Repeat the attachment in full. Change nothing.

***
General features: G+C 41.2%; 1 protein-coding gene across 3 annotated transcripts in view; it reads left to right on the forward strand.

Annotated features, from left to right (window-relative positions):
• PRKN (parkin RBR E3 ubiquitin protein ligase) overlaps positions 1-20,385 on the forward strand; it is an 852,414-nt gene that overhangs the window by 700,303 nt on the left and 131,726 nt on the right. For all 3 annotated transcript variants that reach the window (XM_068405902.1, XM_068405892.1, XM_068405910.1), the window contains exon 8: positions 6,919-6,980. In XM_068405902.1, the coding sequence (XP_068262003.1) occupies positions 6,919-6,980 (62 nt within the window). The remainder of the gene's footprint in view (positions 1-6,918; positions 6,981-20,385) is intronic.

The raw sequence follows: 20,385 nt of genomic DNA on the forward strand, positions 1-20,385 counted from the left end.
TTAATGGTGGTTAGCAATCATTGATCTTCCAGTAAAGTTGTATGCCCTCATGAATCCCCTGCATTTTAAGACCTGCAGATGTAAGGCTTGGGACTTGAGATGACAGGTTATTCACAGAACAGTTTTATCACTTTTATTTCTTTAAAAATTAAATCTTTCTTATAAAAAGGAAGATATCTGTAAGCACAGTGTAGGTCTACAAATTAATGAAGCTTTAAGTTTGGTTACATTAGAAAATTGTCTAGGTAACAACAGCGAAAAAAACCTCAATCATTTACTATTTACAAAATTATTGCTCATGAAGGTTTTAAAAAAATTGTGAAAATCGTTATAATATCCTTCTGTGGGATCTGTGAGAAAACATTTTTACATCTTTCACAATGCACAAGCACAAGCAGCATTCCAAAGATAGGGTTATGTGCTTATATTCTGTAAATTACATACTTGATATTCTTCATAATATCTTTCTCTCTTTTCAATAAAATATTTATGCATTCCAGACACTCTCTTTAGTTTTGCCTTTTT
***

General features: G+C 41.2%; 1 protein-coding gene across 3 annotated transcripts in view; it reads left to right on the forward strand.

Annotated features, from left to right (window-relative positions):
• PRKN (parkin RBR E3 ubiquitin protein ligase) overlaps positions 1-20,385 on the forward strand; it is an 852,414-nt gene that overhangs the window by 700,303 nt on the left and 131,726 nt on the right. For all 3 annotated transcript variants that reach the window (XM_068405902.1, XM_068405892.1, XM_068405910.1), the window contains exon 8: positions 6,919-6,980. In XM_068405902.1, the coding sequence (XP_068262003.1) occupies positions 6,919-6,980 (62 nt within the window). The remainder of the gene's footprint in view (positions 1-6,918; positions 6,981-20,385) is intronic.

The raw sequence follows: 20,385 nt of genomic DNA on the forward strand, positions 1-20,385 counted from the left end.
TTAATGGTGGTTAGCAATCATTGATCTTCCAGTAAAGTTGTATGCCCTCATGAATCCCCTGCATTTTAAGACCTGCAGATGTAAGGCTTGGGACTTGAGATGACAGGTTATTCACAGAACAGTTTTATCACTTTTATTTCTTTAAAAATTAAATCTTTCTTATAAAAAGGAAGATATCTGTAAGCACAGTGTAGGTCTACAAATTAATGAAGCTTTAAGTTTGGTTACATTAGAAAATTGTCTAGGTAACAACAGCGAAAAAAACCTCAATCATTTACTATTTACAAAATTATTGCTCATGAAGGTTTTAAAAAAATTGTGAAAATCGTTATAATATCCTTCTGTGGGATCTGTGAGAAAACATTTTTACATCTTTCACAATGCACAAGCACAAGCAGCATTCCAAAGATAGGGTTATGTGCTTATATTCTGTAAATTACATACTTGATATTCTTCATAATATCTTTCTCTCTTTTCAATAAAATATTTATGCATTCCAGACACTCTCTTTAGTTTTGCCTTTTT